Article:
A draft EIS will be filed with the Environmental Protection Agency (EPA) and available for public view by April, 2006. The EPA will publish a Notice of Availability (NOA) of the draft EIS in the Federal Register. The final EIS is scheduled to be available July, 2006.

The comment period on the draft EIS will be 45 days from the date the EPA publishes notice of availability in the Federal Register.

The Forest Service believes, at this early stage, it is important to give reviewers notice of several court rulings to public participation in the environmental review process. First, reviewers of a draft EIS must structure their participation in the environmental review of the proposal so that it is meaningful and alerts an agency to the reviewer's position and contentions [Vermont Yankee Nuclear Power Corp. v. NRDC, 435 U.S. 519, 553 (1978)]. Also, environmental objections that could be raised at the draft EIS stage but that are not raised until after completion of the final EIS may be waived or dismissed by the courts [City of Angoon v. Harris, 490 F. Supp. 1334, 1338 (E.D. Wis. 1980)]. Because of these court rulings, it is very important that those interested in this proposed action participate by the close of the 45-day comment period so that substantive comments and objections are made available to the Forest Service at a time when it can meaningfully consider them and respond to them in the final EIS.

To assist the Forest Service in identifying and considering issues and concerns on the proposed action, comments on the draft EIS should be as specific as possible. It is also helpful if comments refer to specific pages or chapters of the draft statement. Comments may also address the adequacy of the draft EIS of the merits of the alternatives formulated and discussed in the statement. Reviewers may wish to refer to the Council on Environmental Quality Regulations for implementing the procedural provisions of the National Environmental Policy Act at 40 CFR 1503.3 in addressing these points.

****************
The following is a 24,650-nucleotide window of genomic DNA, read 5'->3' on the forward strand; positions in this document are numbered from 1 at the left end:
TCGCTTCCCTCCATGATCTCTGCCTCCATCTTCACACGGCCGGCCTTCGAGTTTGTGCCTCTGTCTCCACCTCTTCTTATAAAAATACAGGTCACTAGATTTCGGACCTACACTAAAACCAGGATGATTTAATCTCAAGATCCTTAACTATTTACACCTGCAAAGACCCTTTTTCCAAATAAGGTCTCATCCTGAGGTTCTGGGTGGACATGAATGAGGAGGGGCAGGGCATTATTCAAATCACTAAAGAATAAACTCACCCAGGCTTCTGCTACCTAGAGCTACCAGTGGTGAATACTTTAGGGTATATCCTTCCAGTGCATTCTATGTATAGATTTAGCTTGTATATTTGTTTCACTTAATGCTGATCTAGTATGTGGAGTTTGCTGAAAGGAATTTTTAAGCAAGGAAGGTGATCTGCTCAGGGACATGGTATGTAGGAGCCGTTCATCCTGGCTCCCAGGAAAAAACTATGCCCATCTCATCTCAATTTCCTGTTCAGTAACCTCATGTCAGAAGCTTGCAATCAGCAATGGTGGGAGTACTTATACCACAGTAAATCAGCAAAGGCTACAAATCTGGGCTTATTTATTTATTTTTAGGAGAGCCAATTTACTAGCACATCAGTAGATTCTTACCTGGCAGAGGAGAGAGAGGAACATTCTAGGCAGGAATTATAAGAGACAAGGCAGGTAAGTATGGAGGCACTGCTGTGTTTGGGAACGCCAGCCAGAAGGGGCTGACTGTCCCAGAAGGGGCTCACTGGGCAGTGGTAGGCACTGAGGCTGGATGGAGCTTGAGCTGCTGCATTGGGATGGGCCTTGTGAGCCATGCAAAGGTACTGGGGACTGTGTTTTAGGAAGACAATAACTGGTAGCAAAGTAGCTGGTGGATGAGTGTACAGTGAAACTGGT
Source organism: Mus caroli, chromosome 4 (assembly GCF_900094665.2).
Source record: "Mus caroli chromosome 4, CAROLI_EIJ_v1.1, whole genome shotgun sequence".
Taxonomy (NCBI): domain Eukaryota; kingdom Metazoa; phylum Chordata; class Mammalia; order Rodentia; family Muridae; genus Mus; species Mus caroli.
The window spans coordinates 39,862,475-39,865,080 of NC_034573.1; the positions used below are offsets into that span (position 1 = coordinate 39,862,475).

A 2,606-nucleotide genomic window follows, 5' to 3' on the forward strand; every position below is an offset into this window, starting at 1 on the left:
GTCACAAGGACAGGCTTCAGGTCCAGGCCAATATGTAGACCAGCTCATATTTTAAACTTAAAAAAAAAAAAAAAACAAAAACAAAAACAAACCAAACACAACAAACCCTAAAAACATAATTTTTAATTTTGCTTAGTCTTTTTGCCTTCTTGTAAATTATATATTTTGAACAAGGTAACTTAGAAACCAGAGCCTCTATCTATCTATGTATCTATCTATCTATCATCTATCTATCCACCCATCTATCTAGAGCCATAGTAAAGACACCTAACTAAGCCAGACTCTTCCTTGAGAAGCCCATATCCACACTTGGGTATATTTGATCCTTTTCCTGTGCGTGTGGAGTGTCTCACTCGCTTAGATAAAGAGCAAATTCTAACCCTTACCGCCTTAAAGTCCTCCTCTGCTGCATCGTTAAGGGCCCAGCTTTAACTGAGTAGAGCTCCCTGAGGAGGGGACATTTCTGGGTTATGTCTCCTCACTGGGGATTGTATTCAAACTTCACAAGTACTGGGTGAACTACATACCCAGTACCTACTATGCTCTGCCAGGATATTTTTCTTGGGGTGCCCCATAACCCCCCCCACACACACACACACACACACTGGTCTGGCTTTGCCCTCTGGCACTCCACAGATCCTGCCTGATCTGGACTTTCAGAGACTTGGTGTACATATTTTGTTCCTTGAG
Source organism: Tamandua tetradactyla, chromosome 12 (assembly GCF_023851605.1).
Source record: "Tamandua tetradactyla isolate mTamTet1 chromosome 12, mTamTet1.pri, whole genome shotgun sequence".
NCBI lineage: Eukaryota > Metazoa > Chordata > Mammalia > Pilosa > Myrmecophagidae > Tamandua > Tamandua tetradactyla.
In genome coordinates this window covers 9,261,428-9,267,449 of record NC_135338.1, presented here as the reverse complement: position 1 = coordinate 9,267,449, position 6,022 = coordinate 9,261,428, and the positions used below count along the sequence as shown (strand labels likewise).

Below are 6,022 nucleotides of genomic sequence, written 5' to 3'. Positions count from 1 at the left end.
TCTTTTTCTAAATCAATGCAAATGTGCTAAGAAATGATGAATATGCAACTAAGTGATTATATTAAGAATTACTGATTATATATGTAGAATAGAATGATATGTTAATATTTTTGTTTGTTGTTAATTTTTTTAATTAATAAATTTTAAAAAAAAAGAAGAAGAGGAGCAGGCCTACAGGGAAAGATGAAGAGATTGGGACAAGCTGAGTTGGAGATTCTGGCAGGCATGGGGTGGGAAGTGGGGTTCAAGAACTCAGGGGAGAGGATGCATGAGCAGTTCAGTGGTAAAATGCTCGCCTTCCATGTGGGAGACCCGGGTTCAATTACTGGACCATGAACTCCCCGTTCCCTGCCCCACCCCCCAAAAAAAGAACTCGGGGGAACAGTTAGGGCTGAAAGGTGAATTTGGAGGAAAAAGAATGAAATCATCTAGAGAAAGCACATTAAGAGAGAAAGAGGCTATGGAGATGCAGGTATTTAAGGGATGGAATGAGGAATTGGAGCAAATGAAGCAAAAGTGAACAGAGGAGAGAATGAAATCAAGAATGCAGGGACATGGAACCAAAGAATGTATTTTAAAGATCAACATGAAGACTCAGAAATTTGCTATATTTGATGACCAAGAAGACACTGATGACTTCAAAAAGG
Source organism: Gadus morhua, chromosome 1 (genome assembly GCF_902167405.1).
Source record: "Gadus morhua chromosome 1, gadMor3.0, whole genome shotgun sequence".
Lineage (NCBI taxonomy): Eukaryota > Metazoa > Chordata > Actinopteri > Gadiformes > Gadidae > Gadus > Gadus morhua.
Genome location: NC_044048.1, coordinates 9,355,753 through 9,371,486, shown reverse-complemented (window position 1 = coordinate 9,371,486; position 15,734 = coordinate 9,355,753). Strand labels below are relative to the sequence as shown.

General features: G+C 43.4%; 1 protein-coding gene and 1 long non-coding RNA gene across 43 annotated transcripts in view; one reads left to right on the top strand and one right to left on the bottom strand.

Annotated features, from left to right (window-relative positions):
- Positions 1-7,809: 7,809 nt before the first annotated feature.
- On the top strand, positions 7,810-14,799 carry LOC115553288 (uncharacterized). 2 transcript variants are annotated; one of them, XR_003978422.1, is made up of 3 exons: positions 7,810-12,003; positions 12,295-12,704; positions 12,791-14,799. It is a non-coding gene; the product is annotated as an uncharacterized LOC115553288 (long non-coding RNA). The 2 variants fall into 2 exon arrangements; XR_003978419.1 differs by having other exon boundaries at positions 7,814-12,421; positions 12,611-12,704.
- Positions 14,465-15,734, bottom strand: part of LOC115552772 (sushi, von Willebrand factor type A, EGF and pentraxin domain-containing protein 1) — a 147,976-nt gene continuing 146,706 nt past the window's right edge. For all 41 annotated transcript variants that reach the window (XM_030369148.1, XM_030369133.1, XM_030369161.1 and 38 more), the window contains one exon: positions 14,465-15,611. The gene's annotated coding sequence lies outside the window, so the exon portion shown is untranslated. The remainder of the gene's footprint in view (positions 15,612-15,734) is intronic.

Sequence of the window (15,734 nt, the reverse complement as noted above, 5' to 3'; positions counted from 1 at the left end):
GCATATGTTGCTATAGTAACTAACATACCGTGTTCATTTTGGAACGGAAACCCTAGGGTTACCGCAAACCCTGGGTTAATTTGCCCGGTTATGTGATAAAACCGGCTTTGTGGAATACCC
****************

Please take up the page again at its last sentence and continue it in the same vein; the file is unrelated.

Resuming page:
In the final EIS, the Forest Service is required to respond to substantive comments received during the comment period for the draft EIS. The Forest Service is the lead agency and the responsible official is the Forest Supervisor, Deschutes National Forest. The responsible official will decide where, and whether or not to thin stands, salvage excess dead and dying lodgepole pine, and apply natural fuels treatments. The responsible official will also decide how to mitigate impacts of these actions and will determine when and how monitoring of effects will take place.

The BLT Vegetation Project decision and the reasons for the decision will be documented in the record of decision. That decision will be subject to Forest Service Appeal Regulations (35 CFR part 215).

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Dated: March 28, 2005.

Leslie A.C. Weldon,

Forest Supervisor, Deschutes National Forest.

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[FR Doc. 05-6442 Filed 3-31-05; 8:45 am]